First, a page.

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You can put an estate plan in place from home

In light of the COVID-19 social distancing restrictions now in place, you and your attorney can now put a comprehensive estate plan in place without leaving your home? This is particularly important for older people who may put off their estate planning because it's difficult or dangerous for them to get out. However, anyone can develop an estate plan using videoconferencing and other alternatives to in-person communication.

Let's look at some of the foundational documents that just about everyone should have in their estate plan:

Living (revocable) trust - A big advantage of a living trust is that you can designate who gets the bulk of your assets while allowing your loved ones to avoid having a potentially costly, time-consuming probate process.

Will - The basic alternative to a revocable trust. Time tested and simple to set up but costly to administer after death. A will is required will even if you have a living trust to cover any items that were either intentionally or unintentionally not placed into the trust. That would be called a "pour-over will." Again, if you don't have a trust, your will is the primary document in your estate plan.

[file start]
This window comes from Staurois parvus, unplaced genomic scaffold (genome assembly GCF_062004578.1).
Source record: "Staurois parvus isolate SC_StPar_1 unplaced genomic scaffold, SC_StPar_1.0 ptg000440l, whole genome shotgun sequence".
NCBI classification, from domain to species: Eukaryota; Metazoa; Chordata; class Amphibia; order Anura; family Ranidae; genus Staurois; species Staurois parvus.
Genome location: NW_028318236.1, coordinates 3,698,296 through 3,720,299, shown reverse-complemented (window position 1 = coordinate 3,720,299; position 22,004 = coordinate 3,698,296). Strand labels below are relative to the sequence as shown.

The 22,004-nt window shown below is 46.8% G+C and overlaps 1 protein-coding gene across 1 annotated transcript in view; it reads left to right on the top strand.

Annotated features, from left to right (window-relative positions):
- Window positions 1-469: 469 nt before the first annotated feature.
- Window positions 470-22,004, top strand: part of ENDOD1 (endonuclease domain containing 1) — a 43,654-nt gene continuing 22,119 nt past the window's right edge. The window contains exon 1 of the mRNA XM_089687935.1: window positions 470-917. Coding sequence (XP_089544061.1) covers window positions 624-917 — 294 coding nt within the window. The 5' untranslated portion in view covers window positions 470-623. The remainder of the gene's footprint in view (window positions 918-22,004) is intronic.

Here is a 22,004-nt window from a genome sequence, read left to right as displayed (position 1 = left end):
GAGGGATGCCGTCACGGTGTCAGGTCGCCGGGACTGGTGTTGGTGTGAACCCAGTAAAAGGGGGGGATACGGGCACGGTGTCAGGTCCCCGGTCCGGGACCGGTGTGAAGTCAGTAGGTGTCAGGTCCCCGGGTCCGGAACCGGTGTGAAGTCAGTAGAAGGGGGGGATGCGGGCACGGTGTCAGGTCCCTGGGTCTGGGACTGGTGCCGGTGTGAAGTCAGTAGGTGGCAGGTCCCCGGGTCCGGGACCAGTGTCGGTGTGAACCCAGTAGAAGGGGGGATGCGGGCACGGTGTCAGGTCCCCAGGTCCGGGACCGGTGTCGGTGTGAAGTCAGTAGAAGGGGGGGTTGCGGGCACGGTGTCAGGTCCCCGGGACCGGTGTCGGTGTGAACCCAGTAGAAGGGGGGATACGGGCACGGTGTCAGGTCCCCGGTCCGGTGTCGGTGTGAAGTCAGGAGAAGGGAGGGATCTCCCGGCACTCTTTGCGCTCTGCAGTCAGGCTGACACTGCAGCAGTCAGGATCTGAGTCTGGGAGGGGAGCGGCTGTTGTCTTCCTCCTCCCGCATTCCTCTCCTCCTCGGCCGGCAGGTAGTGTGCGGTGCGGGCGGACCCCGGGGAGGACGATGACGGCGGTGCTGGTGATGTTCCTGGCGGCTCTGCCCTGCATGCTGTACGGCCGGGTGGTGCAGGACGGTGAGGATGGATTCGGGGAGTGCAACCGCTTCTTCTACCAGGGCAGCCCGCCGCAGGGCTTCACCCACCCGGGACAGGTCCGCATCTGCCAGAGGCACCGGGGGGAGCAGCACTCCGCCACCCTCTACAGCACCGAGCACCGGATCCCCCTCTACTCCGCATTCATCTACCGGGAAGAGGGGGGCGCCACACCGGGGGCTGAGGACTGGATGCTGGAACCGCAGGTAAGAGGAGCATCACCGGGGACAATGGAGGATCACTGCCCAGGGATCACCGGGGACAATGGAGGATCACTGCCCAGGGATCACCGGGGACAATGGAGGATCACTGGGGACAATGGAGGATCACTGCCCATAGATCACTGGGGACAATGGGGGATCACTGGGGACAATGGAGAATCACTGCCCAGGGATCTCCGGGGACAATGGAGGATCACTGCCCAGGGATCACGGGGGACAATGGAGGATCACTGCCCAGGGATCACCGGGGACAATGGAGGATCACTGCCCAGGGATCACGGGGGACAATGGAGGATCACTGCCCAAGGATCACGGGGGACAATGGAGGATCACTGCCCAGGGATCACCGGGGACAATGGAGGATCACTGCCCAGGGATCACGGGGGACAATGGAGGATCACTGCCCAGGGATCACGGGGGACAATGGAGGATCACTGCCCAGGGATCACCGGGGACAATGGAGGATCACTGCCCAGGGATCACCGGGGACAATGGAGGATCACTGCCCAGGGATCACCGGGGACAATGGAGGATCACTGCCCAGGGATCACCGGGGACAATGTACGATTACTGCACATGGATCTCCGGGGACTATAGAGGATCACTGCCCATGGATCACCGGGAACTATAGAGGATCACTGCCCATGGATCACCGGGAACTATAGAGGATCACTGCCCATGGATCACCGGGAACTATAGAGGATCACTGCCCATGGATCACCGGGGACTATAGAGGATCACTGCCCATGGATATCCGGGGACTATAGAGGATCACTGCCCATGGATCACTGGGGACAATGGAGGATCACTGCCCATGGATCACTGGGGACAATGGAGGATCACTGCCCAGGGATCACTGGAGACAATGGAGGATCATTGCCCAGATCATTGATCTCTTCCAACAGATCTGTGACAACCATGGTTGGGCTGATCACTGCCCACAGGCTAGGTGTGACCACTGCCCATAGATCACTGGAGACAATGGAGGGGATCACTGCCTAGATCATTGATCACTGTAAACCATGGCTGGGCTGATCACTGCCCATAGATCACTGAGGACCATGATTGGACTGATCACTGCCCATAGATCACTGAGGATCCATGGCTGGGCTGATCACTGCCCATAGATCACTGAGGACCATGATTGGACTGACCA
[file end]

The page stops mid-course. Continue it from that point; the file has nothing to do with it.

Durable Powers of Attorney (DPOA) - This document grants legal authority to others to make decisions for you regarding your finances. It can be tailored to be effective immediately or only upon the occurrence of a particular event, such as incapacity..

Health Care Proxy/HIPPA release - In New York, a properly drafted health care proxy allows your designated representative to get information from your doctors and make decisions regarding your medical treatment if you are not able to do so. A health care proxy ensures that your appointed agent can relay your wishes on your medical care so that you receive the care that you want (and refuse the care that you may not want). The health care proxy can save your loved ones from having to make excruciatingly difficult decisions without knowing what you would have wanted to do in that situation.

When estate planning documents are drawn up, some documents require both witnesses to be present for your signature and notarization of your signature and those of your witnesses. This can be extremely difficult to accomplish today with much of our area being under lockdown.

However, here in New York, Gov. Andrew Cuomo has signed an executive order that allows documents to be both witnessed and notarized via videoconferencing. Strict procedural requirements must be followed but the executive act permits people to put their affairs in order at a time when otherwise the law would prevent such actions.

Not being able to get to your attorney's office is no reason not to put a proper estate plan in place or make changes to your current plan if you need.

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